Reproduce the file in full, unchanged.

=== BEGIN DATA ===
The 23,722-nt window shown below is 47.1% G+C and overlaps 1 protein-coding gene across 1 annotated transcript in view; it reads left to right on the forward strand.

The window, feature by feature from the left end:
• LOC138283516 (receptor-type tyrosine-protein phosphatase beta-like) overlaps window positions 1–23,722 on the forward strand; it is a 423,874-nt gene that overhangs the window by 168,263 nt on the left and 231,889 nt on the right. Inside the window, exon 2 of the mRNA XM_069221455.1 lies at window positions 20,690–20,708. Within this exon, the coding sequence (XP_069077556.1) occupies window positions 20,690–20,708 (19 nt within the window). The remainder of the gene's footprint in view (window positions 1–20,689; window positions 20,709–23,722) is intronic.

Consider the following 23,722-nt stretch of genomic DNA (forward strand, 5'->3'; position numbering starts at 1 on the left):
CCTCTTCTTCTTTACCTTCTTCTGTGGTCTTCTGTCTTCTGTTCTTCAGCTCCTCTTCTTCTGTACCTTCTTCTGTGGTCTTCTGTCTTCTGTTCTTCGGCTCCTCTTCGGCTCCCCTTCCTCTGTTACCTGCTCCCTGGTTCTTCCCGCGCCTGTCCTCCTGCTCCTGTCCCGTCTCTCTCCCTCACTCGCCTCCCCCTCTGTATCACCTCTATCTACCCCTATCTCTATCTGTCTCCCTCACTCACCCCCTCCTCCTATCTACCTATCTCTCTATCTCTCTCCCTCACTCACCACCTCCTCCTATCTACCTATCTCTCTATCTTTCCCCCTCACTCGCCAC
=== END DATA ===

The 23,722-nt window shown below is 47.1% G+C and overlaps 1 protein-coding gene across 1 annotated transcript in view; it reads left to right on the forward strand.

The window, feature by feature from the left end:
• LOC138283516 (receptor-type tyrosine-protein phosphatase beta-like) overlaps window positions 1–23,722 on the forward strand; it is a 423,874-nt gene that overhangs the window by 168,263 nt on the left and 231,889 nt on the right. Inside the window, exon 2 of the mRNA XM_069221455.1 lies at window positions 20,690–20,708. Within this exon, the coding sequence (XP_069077556.1) occupies window positions 20,690–20,708 (19 nt within the window). The remainder of the gene's footprint in view (window positions 1–20,689; window positions 20,709–23,722) is intronic.

Consider the following 23,722-nt stretch of genomic DNA (forward strand, 5'->3'; position numbering starts at 1 on the left):
CCTCTTCTTCTTTACCTTCTTCTGTGGTCTTCTGTCTTCTGTTCTTCAGCTCCTCTTCTTCTGTACCTTCTTCTGTGGTCTTCTGTCTTCTGTTCTTCGGCTCCTCTTCGGCTCCCCTTCCTCTGTTACCTGCTCCCTGGTTCTTCCCGCGCCTGTCCTCCTGCTCCTGTCCCGTCTCTCTCCCTCACTCGCCTCCCCCTCTGTATCACCTCTATCTACCCCTATCTCTATCTGTCTCCCTCACTCACCCCCTCCTCCTATCTACCTATCTCTCTATCTCTCTCCCTCACTCACCACCTCCTCCTATCTACCTATCTCTCTATCTTTCCCCCTCACTCGCCAC